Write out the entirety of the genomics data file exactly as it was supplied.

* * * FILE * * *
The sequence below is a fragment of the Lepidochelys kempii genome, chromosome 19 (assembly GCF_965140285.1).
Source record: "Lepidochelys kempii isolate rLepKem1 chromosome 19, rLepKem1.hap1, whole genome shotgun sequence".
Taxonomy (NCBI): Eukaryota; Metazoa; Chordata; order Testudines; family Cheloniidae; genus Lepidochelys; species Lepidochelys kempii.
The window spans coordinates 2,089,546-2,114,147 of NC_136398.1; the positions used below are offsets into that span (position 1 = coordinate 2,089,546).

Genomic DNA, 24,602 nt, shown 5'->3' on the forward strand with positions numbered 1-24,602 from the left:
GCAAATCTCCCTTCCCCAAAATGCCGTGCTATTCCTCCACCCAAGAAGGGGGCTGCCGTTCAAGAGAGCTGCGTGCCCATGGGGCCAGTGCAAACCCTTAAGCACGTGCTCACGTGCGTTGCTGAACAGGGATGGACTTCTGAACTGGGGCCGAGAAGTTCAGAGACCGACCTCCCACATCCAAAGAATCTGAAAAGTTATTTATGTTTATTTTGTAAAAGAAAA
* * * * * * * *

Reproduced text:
The sequence below is a fragment of the Lepidochelys kempii genome, chromosome 19 (assembly GCF_965140285.1).
Source record: "Lepidochelys kempii isolate rLepKem1 chromosome 19, rLepKem1.hap1, whole genome shotgun sequence".
Taxonomy (NCBI): Eukaryota; Metazoa; Chordata; order Testudines; family Cheloniidae; genus Lepidochelys; species Lepidochelys kempii.
The window spans coordinates 2,089,546-2,114,147 of NC_136398.1; the positions used below are offsets into that span (position 1 = coordinate 2,089,546).

Genomic DNA, 24,602 nt, shown 5'->3' on the forward strand with positions numbered 1-24,602 from the left:
GCAAATCTCCCTTCCCCAAAATGCCGTGCTATTCCTCCACCCAAGAAGGGGGCTGCCGTTCAAGAGAGCTGCGTGCCCATGGGGCCAGTGCAAACCCTTAAGCACGTGCTCACGTGCGTTGCTGAACAGGGATGGACTTCTGAACTGGGGCCGAGAAGTTCAGAGACCGACCTCCCACATCCAAAGAATCTGAAAAGTTATTTATGTTTATTTTGTAAAAGAAAA